My #VeryAsian Chinese New Year Meal in America | Haiyun Lu | 4 Min Read

Feb. 17, 2022

My mom always told me that regardless of how far and how long one travels, no matter how many new customs, lifestyles, and even ways of thinking one adapts, rarely does a traveler change her “stomach,” that is, dietary preferences. After living in the U.S. for more than 20 years, I find that my mother’s words hold so much truth.

Twenty years ago, the first time I ate cheese, I spit it out. I mistook the white cheese slices for “chicken breast.” I watched it with suspicion for a while. Under my American roommate’s urging, I carefully took a bite: the texture violently shocked my taste buds. I spit it out to prevent myself from vomiting my dinner. This involuntary act astonished everyone at the dinner table. Fast forward to today, I love cheesy garlic bread, a slice of smooth and creamy cheesecake, or a grilled cheese sandwich. However, these are not my go-to foods on a regular basis. Neither will you find them in my fridge or pantry. I only eat them once in a long while at someone else’s house.

Then, what do I eat? Chinese meals of course!

I love beginning my morning with a steaming hot cup of matcha latte with soy milk. It provides a nice even kick of energy that keeps me calm and peaceful. Throughout the day, I sip on ginseng tea, which is slices of dried ginseng brewed in hot water. I drink it slowly.

Often, I eat a salad for lunch at work. It took me quite a number of years to incorporate salads into my diet, mainly because the Chinese prefer hot meals. We cook almost everything, including green vegetables. The first time I was offered a salad, I fumed inside as I felt I was going to be fed like a cow. Gradually, eating salads became a win-win situation. My school provides amazing lunches for free. Unfortunately, the variety of pizzas, hamburgers, brats, hotdogs, ravioli, and pasta always cause some discomfort in my Chinese stomach. I view my eating salads as a symbol of my Americanization.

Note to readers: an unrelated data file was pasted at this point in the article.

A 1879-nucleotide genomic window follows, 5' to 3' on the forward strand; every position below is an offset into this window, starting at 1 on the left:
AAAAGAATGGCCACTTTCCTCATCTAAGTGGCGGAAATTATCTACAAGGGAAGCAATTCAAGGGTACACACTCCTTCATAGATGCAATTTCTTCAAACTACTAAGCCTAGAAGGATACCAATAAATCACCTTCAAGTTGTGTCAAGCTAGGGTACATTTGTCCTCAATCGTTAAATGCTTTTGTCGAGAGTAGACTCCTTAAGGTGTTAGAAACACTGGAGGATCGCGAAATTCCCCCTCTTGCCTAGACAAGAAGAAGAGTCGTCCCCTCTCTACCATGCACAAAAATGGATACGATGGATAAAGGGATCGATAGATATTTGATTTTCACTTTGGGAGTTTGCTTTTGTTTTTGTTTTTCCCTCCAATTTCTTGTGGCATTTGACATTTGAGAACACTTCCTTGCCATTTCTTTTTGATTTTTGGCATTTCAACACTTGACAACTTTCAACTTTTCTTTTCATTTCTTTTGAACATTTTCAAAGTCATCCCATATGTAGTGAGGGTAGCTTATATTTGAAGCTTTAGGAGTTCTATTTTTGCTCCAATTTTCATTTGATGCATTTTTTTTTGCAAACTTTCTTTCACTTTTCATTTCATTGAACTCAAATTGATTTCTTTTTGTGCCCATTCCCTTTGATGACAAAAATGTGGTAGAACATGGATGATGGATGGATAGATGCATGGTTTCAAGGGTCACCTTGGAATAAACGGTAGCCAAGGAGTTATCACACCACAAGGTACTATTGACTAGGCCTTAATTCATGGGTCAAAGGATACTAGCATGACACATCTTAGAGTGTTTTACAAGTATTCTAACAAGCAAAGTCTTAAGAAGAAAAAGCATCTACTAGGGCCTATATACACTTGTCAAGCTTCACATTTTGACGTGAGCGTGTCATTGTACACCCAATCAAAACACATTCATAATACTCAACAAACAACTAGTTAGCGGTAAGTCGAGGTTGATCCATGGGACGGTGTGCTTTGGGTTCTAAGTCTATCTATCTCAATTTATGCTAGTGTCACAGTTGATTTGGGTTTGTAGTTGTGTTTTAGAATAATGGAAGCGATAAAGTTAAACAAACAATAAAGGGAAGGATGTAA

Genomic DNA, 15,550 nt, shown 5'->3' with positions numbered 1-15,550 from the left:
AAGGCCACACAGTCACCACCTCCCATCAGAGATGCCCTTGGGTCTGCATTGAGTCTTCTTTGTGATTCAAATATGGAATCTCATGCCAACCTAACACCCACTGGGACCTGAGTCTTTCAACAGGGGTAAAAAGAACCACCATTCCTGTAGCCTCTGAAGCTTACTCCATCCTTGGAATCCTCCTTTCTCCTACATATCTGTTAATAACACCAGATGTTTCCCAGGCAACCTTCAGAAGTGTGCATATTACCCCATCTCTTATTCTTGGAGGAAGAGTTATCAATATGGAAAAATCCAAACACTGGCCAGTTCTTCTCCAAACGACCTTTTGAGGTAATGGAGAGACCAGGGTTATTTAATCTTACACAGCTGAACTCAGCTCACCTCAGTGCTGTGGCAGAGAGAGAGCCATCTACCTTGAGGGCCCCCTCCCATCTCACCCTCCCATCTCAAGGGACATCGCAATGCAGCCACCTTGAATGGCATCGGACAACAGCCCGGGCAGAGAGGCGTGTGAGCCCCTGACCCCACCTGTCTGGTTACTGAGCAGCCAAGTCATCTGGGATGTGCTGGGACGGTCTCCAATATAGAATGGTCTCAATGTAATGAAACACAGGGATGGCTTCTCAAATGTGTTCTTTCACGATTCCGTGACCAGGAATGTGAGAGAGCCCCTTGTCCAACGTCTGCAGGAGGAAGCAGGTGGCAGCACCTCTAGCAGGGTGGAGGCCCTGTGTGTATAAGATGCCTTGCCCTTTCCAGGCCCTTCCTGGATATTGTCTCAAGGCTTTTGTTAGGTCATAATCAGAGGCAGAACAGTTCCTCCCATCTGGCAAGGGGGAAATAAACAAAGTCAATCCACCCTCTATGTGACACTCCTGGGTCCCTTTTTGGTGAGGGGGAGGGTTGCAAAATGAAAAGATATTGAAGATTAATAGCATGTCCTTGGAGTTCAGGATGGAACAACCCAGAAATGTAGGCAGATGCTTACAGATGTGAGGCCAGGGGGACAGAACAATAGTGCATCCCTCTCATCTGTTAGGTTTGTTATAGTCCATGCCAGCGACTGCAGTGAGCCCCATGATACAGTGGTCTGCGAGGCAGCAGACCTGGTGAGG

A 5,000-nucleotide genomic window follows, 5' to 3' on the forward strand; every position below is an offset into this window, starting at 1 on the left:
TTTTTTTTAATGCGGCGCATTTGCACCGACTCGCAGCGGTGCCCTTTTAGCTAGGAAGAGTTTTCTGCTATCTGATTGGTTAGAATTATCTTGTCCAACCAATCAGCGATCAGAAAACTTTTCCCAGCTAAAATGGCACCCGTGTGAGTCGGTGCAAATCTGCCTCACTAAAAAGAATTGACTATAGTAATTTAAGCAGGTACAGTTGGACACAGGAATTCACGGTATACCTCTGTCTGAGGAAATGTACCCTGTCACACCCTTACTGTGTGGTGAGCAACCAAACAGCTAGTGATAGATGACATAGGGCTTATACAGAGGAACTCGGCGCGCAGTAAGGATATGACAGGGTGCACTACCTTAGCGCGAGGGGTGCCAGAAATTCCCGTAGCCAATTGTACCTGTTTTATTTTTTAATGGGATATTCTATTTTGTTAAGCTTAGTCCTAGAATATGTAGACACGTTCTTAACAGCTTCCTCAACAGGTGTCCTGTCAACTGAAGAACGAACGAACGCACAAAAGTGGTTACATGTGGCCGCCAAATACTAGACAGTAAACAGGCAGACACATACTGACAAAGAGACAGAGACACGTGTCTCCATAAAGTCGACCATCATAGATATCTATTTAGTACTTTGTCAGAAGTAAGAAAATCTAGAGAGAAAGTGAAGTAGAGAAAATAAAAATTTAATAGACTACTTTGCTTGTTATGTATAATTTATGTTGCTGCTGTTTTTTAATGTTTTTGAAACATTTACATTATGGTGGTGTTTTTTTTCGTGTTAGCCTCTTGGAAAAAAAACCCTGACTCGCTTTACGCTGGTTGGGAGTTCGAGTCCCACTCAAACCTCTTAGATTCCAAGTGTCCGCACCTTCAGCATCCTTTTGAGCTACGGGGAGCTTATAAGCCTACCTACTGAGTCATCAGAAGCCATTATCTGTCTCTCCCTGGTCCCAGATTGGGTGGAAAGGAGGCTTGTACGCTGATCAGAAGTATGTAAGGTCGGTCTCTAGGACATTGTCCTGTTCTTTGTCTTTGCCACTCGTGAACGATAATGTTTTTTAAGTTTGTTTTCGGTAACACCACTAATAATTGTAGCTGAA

A weeknight dinner depends on what is available in my fridge. A quick stir-fry with steamed rice. A bowl of noodle soup with straw mushroom, bok choy, and fish balls. Or a plate of dumplings. Hometown meals offer all the comfort, familiarity, nostalgia, and assurance in one place. They are the strings on kites. While one might be soaring in the sky, one is never alone attached to a string. Despite the many transformations that may have occurred, a part of the original you is preserved. You might be different in many ways, but your core can never get lost.  

Occasionally, when I visit an Asian grocery store, I buy an order of chicken feet. Chinese women are taught to obsess over chicken feet for their high collagen content. It is believed that chicken feet will beautify our skin. I am careful to not eat them in front of my American friends, just in case they are “grossed out.” There is so little one can do about food bias unless others are willing to try a different food experience. One man’s meal can be another man’s poison. 

For the majority of the time, I live simply and eat light and nutritious casual meals. However, once a year, I fuss over rituals, customs, and food etiquette for the Chinese Lunar New Year.  

New Year’s Eve’s dinner carries such significance. It is a meal to bid farewell to any unwanted past and welcome all your heart’s desired good wishes. There is chicken for good luck, fish for surplus, dumplings and golden egg rolls for abundant earnings, noodles for longevity, raw lettuce for prosperity, and a handful of candy for a sweet life. The chicken, fish, and duck are served whole as they bring “union” and “fullness” into reality. Should any be left out?

In China, New Year’s Eve’s dinner is typically a family meal. However, beginning on New Year’s Day, relatives, neighbors, and friends visit with gifts.  More rituals are performed, and more meals are served.

I love inviting friends over on New Year’s Day for hotpots. Eating hotpot is a risk-free, hassle-free, happy, fun, and feel-good meal. The longer I live in the States, the more convinced I am that hotpot is a true symbol of the United States: while preserving individuality, there is togetherness, unity, and shared common goodness. Hotpot offers freedom, choices, and opportunities. Hotpot respects individual preference and embraces all with open heartedness. More than ever, Hotpot is no longer only popular in China. Hotpot is a symbol for a globally integrated world. Hotpot allows you and me to be unique, and, at the same time, Hotpot brings us together.

My #VeryAsian Chinese New Year meals are not just Chinese or Asian. They are very much American and global as well. 

You may also be interested in reading other articles written by Haiyun Lu.

Haiyun Lu

Haiyun Lu, a Chinese language teacher at the University School of Milwaukee (WI), is also a writer, blogger, trainer, curriculum designer, meditator, and Co-Founder at Ignite Chinese.

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